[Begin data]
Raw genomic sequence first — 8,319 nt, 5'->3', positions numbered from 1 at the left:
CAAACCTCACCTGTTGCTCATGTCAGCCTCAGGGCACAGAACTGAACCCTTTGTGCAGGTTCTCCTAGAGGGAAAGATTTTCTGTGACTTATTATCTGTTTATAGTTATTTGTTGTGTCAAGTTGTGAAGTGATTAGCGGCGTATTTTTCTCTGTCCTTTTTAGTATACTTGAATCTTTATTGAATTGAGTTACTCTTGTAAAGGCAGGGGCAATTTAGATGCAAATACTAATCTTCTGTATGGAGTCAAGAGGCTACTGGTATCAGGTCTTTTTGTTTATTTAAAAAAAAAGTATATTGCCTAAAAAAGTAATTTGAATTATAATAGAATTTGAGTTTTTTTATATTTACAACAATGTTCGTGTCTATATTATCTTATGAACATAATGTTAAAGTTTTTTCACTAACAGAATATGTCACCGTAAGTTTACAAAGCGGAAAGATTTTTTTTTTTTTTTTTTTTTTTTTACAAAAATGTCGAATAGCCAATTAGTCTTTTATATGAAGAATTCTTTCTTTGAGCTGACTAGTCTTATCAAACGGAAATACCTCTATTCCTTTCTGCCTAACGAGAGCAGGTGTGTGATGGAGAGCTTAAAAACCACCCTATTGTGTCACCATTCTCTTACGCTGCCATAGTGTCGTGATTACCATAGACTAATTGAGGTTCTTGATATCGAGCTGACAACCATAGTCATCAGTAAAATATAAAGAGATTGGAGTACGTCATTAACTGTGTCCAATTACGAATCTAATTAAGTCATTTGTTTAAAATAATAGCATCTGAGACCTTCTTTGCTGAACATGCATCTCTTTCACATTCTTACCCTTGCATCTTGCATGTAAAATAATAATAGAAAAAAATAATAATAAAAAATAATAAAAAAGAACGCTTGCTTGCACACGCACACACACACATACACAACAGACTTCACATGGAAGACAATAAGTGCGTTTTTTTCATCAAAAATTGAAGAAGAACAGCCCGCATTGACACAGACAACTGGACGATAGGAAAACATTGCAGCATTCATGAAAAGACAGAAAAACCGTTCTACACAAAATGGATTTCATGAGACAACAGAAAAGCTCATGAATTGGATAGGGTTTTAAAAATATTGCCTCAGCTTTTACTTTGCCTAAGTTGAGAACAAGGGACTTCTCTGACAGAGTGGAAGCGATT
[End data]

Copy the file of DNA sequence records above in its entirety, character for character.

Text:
Raw genomic sequence first — 8,319 nt, 5'->3', positions numbered from 1 at the left:
CAAACCTCACCTGTTGCTCATGTCAGCCTCAGGGCACAGAACTGAACCCTTTGTGCAGGTTCTCCTAGAGGGAAAGATTTTCTGTGACTTATTATCTGTTTATAGTTATTTGTTGTGTCAAGTTGTGAAGTGATTAGCGGCGTATTTTTCTCTGTCCTTTTTAGTATACTTGAATCTTTATTGAATTGAGTTACTCTTGTAAAGGCAGGGGCAATTTAGATGCAAATACTAATCTTCTGTATGGAGTCAAGAGGCTACTGGTATCAGGTCTTTTTGTTTATTTAAAAAAAAAGTATATTGCCTAAAAAAGTAATTTGAATTATAATAGAATTTGAGTTTTTTTATATTTACAACAATGTTCGTGTCTATATTATCTTATGAACATAATGTTAAAGTTTTTTCACTAACAGAATATGTCACCGTAAGTTTACAAAGCGGAAAGATTTTTTTTTTTTTTTTTTTTTTTTTACAAAAATGTCGAATAGCCAATTAGTCTTTTATATGAAGAATTCTTTCTTTGAGCTGACTAGTCTTATCAAACGGAAATACCTCTATTCCTTTCTGCCTAACGAGAGCAGGTGTGTGATGGAGAGCTTAAAAACCACCCTATTGTGTCACCATTCTCTTACGCTGCCATAGTGTCGTGATTACCATAGACTAATTGAGGTTCTTGATATCGAGCTGACAACCATAGTCATCAGTAAAATATAAAGAGATTGGAGTACGTCATTAACTGTGTCCAATTACGAATCTAATTAAGTCATTTGTTTAAAATAATAGCATCTGAGACCTTCTTTGCTGAACATGCATCTCTTTCACATTCTTACCCTTGCATCTTGCATGTAAAATAATAATAGAAAAAAATAATAATAAAAAATAATAAAAAAGAACGCTTGCTTGCACACGCACACACACACATACACAACAGACTTCACATGGAAGACAATAAGTGCGTTTTTTTCATCAAAAATTGAAGAAGAACAGCCCGCATTGACACAGACAACTGGACGATAGGAAAACATTGCAGCATTCATGAAAAGACAGAAAAACCGTTCTACACAAAATGGATTTCATGAGACAACAGAAAAGCTCATGAATTGGATAGGGTTTTAAAAATATTGCCTCAGCTTTTACTTTGCCTAAGTTGAGAACAAGGGACTTCTCTGACAGAGTGGAAGCGATT